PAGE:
Outlaws

I’m in a fictional bike gang; The Road Dogs.

Pony-haired, yogic, London plumber, Tom pre-warned us about Goan cops pulling over tourists to extort them for cash. No helmet. Wrong helmet. No license. Too fast. No paperwork. Drugs. Booze. No ID. Easy pickings.

Over a Kingfisher in Fort Cochin, Tom showed us videos taken from a Go-Pro attached to his bike. He was beckoned to the side of the road by three Goan cops in their trademark beige uniforms. There was nothing legitimate about the interactions at all. Proper shady. The cops were targeting tourists and they wanted cash. Sadly for Tom, he was seized a number of times and taken for a good few rupees ‘n’ all.

Fast forward three weeks. Goa. We’re flying down a hot, back-road on our little rocket. This twenty-year-old, rust-bucket, hair-dryer scooter has only one working brake and has never even ridden within twenty cow’s-arses of a garage. No helmets. We ‘rented’ the scooter from a bent-fingered, toothless man we’d met by the pub for two hundred rupees a day.   Paperwork? Hardly. I’m actually banned from driving. So as we near the Goan Police road block we’re grateful for the discussion we’d had the night before.

“Babe, if cops try and stop us, we just fuck ‘em right off, OK?”

“Agreed. No eye contact. Pretend we’ve not seen ‘em and keep drivin.”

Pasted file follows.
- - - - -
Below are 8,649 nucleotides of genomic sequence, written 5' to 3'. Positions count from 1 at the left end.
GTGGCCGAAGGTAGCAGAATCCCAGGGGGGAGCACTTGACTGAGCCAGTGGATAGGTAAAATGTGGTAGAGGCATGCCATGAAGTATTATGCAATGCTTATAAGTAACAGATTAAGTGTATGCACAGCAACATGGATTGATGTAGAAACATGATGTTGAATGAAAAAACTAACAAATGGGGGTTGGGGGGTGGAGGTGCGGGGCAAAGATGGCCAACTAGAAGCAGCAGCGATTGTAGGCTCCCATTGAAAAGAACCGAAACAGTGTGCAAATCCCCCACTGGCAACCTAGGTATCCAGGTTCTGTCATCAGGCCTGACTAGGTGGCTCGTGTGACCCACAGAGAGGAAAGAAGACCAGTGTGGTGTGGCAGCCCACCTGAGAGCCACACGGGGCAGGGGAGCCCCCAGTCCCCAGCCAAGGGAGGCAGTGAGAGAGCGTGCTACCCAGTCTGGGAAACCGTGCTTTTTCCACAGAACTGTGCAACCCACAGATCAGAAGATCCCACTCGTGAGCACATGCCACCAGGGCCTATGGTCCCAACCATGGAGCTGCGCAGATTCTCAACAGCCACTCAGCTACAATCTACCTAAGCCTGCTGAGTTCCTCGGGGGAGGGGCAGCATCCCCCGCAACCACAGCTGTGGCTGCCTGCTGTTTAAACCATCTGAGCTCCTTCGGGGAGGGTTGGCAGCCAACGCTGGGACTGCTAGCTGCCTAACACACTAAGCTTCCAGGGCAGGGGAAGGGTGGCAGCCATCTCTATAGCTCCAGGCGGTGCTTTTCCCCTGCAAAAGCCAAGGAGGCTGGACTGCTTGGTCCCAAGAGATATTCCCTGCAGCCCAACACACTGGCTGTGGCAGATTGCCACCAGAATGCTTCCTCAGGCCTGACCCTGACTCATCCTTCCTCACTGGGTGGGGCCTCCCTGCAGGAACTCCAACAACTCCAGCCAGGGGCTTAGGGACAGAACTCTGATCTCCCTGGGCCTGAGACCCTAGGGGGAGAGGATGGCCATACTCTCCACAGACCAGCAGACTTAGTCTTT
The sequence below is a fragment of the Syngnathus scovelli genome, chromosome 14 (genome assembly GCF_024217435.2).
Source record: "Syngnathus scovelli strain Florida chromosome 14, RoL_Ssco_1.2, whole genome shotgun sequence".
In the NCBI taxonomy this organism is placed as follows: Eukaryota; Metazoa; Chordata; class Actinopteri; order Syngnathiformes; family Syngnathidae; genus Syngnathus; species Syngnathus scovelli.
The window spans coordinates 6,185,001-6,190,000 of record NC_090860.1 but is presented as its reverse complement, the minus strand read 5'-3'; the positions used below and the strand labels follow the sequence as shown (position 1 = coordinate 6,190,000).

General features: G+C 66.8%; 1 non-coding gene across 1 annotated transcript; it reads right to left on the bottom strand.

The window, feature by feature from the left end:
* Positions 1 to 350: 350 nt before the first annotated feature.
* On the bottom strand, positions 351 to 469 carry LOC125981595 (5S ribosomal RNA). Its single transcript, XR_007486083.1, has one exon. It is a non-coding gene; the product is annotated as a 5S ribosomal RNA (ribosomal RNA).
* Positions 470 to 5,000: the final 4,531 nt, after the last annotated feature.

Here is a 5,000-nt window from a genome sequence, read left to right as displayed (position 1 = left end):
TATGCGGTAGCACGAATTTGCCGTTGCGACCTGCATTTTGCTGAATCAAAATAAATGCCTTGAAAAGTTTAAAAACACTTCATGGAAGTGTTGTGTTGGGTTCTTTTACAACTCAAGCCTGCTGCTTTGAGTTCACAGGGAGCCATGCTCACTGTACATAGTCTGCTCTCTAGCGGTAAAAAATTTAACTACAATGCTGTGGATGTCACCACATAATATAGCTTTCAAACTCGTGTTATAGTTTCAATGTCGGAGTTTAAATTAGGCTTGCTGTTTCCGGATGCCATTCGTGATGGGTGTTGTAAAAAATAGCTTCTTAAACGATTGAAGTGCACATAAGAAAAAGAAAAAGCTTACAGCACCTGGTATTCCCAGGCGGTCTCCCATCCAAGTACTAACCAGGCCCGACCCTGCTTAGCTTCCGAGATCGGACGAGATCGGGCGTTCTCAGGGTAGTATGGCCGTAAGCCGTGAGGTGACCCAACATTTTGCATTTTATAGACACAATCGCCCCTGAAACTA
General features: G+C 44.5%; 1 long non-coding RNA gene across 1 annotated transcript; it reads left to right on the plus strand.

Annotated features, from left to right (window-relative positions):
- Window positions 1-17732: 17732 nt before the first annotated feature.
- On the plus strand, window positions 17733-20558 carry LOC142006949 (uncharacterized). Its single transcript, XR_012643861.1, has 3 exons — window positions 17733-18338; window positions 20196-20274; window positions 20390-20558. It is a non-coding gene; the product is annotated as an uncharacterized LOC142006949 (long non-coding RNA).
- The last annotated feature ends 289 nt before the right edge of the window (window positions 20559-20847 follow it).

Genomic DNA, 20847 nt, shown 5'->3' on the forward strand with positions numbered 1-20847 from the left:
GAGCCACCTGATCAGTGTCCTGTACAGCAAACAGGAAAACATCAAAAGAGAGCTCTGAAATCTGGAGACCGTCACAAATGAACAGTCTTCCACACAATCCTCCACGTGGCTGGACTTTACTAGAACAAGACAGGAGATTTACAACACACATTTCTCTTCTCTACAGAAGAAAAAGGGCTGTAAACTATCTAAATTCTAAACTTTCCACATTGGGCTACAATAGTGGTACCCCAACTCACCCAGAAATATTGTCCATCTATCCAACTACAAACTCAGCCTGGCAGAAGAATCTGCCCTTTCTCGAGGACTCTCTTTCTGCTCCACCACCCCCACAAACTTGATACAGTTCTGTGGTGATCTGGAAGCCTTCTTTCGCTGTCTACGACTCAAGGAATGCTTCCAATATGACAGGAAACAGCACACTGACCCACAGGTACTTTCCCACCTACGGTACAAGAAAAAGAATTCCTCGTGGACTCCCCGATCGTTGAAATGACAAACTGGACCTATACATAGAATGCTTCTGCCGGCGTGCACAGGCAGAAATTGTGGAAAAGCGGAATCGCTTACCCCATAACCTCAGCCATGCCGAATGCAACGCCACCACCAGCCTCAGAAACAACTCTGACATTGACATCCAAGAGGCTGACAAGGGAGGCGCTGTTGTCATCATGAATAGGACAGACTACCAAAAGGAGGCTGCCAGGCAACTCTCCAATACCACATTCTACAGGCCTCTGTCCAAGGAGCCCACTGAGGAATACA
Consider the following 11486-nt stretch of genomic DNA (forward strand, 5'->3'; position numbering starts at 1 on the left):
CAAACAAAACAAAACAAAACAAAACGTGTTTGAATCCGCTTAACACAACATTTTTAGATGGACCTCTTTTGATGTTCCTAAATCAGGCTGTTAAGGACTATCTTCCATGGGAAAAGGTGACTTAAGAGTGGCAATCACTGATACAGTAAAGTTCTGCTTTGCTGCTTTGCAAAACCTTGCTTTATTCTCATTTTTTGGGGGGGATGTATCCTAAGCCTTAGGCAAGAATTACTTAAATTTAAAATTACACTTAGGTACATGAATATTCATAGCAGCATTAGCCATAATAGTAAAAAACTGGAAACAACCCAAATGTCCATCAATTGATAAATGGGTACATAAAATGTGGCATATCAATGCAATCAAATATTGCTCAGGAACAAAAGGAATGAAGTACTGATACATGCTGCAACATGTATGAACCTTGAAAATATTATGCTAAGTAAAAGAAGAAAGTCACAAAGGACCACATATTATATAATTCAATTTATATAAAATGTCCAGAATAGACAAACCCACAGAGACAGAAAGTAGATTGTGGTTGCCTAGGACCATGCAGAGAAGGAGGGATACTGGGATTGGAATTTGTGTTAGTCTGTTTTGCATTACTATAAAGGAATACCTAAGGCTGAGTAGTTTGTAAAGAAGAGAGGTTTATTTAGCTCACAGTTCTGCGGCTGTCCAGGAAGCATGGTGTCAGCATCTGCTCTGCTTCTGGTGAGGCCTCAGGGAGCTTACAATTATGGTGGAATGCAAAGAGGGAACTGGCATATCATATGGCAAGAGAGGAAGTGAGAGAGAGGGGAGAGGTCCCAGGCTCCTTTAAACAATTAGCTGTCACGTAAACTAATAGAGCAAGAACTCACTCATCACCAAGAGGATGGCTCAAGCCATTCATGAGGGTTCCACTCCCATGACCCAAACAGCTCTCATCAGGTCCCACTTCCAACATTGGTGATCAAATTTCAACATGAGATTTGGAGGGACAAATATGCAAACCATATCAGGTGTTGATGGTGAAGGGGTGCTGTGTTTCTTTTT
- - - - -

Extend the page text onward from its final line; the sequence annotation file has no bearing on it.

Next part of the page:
“We’re in it together.”

“Together, babe!”

Thelma and Louise eat your fucking hearts out.

The cops have clocked us. Collette is doing her best to be overly interested in a nearby field. One of the cops has his whistle out. I’m squinting. Ultimate faux concentration on both our parts.

Even if there was a police man in the road, Mr Judge, there would be no way I could’ve seen him as I was one hundred percent focused on nothing but the road ahead. I don’t even know what a Goan Police Officer looks like, Mr Judge. They don’t have the same uniforms that we have in the UK, Mr Judge.

He’s blowing the whistle. Now we’re both doing our best to look deaf. His arm is out for us. I steer to the right. It’s now or never for the cop. What’s he going to do? I hold my breath. Collette stairs thoughtfully, as a deaf person does, at her field. Jaws tense. Hearts pounding. Time frozen.

We’re through!

Long low exhalation.  And inhale.

“Remember, babe. Don’t look back.”

“I know.”

The next couple of hundred metres down the road is a bit hand-in-mouth. We’re basically fugitives. On the run. Bonnie and Clyde.

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